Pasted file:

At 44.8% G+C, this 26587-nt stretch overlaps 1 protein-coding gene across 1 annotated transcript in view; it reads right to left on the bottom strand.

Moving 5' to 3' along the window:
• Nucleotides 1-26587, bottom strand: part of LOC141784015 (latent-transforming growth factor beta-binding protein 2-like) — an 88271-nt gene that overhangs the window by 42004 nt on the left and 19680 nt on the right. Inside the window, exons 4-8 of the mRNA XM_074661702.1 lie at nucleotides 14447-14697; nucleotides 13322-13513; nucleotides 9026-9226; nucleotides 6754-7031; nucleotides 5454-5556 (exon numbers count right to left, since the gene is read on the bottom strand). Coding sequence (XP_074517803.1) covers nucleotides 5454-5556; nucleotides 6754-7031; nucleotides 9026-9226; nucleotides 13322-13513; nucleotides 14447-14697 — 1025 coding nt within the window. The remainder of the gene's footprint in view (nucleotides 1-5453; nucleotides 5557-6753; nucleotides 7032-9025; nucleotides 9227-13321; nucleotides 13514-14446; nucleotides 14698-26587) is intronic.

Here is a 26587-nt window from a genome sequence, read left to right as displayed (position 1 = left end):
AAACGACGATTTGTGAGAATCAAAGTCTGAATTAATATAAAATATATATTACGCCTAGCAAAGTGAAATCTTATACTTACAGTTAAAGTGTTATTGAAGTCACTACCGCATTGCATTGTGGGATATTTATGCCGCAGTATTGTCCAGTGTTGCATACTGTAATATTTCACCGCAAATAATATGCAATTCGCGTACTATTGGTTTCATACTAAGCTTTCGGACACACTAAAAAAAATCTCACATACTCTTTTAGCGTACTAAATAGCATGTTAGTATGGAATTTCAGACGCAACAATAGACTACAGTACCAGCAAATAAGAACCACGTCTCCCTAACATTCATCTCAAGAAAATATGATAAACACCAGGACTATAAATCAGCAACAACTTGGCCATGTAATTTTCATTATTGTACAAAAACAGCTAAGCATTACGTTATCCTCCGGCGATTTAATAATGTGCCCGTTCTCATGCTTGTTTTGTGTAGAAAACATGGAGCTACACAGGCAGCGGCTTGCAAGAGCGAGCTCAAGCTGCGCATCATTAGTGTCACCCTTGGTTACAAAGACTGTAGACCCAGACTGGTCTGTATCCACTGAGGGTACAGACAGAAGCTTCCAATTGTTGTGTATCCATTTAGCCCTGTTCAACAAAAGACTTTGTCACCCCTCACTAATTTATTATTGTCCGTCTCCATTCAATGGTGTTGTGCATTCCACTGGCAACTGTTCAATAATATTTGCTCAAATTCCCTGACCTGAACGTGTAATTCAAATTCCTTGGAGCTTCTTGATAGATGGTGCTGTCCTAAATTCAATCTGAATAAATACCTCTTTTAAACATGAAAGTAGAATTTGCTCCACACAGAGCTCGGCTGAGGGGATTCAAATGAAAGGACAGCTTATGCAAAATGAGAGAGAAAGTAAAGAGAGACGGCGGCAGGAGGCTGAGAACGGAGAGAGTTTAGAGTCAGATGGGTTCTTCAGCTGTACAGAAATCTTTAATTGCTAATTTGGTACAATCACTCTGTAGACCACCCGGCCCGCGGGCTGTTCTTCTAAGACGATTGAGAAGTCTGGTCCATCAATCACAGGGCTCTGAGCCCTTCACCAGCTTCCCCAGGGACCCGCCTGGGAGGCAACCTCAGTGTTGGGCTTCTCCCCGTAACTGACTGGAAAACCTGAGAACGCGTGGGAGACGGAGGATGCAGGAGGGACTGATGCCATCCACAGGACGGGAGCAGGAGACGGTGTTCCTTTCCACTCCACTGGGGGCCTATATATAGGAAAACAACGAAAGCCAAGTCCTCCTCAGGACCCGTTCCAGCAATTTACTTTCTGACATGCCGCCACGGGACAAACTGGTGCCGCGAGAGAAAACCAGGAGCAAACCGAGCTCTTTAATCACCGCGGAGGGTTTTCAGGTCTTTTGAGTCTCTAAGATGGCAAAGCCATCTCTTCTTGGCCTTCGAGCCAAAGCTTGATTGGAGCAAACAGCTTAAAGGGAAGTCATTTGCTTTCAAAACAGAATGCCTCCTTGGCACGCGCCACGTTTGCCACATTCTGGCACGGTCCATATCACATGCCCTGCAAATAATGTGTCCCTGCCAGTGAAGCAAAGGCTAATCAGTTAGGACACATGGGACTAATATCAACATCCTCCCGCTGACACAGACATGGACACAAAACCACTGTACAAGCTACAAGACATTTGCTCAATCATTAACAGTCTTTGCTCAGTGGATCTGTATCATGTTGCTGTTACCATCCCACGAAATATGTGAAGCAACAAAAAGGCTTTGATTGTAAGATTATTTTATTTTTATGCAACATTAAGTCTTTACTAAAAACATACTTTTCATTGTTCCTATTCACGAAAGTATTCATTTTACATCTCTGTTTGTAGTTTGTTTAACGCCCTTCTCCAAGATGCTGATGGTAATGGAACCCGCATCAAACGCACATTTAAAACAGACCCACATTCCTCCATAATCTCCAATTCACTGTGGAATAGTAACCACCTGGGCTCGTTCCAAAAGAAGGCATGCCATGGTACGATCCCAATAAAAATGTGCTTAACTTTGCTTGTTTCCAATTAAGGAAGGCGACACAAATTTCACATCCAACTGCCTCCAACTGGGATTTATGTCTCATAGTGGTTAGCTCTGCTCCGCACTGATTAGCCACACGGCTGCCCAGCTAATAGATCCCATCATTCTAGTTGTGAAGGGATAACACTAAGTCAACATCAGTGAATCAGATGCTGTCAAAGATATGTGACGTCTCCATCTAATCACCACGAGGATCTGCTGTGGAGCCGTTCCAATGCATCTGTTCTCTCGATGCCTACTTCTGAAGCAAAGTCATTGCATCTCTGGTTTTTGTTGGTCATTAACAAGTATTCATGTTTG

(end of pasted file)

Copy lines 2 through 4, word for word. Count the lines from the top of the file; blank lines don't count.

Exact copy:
Moving 5' to 3' along the window:
• Nucleotides 1-26587, bottom strand: part of LOC141784015 (latent-transforming growth factor beta-binding protein 2-like) — an 88271-nt gene that overhangs the window by 42004 nt on the left and 19680 nt on the right. Inside the window, exons 4-8 of the mRNA XM_074661702.1 lie at nucleotides 14447-14697; nucleotides 13322-13513; nucleotides 9026-9226; nucleotides 6754-7031; nucleotides 5454-5556 (exon numbers count right to left, since the gene is read on the bottom strand). Coding sequence (XP_074517803.1) covers nucleotides 5454-5556; nucleotides 6754-7031; nucleotides 9026-9226; nucleotides 13322-13513; nucleotides 14447-14697 — 1025 coding nt within the window. The remainder of the gene's footprint in view (nucleotides 1-5453; nucleotides 5557-6753; nucleotides 7032-9025; nucleotides 9227-13321; nucleotides 13514-14446; nucleotides 14698-26587) is intronic.

Here is a 26587-nt window from a genome sequence, read left to right as displayed (position 1 = left end):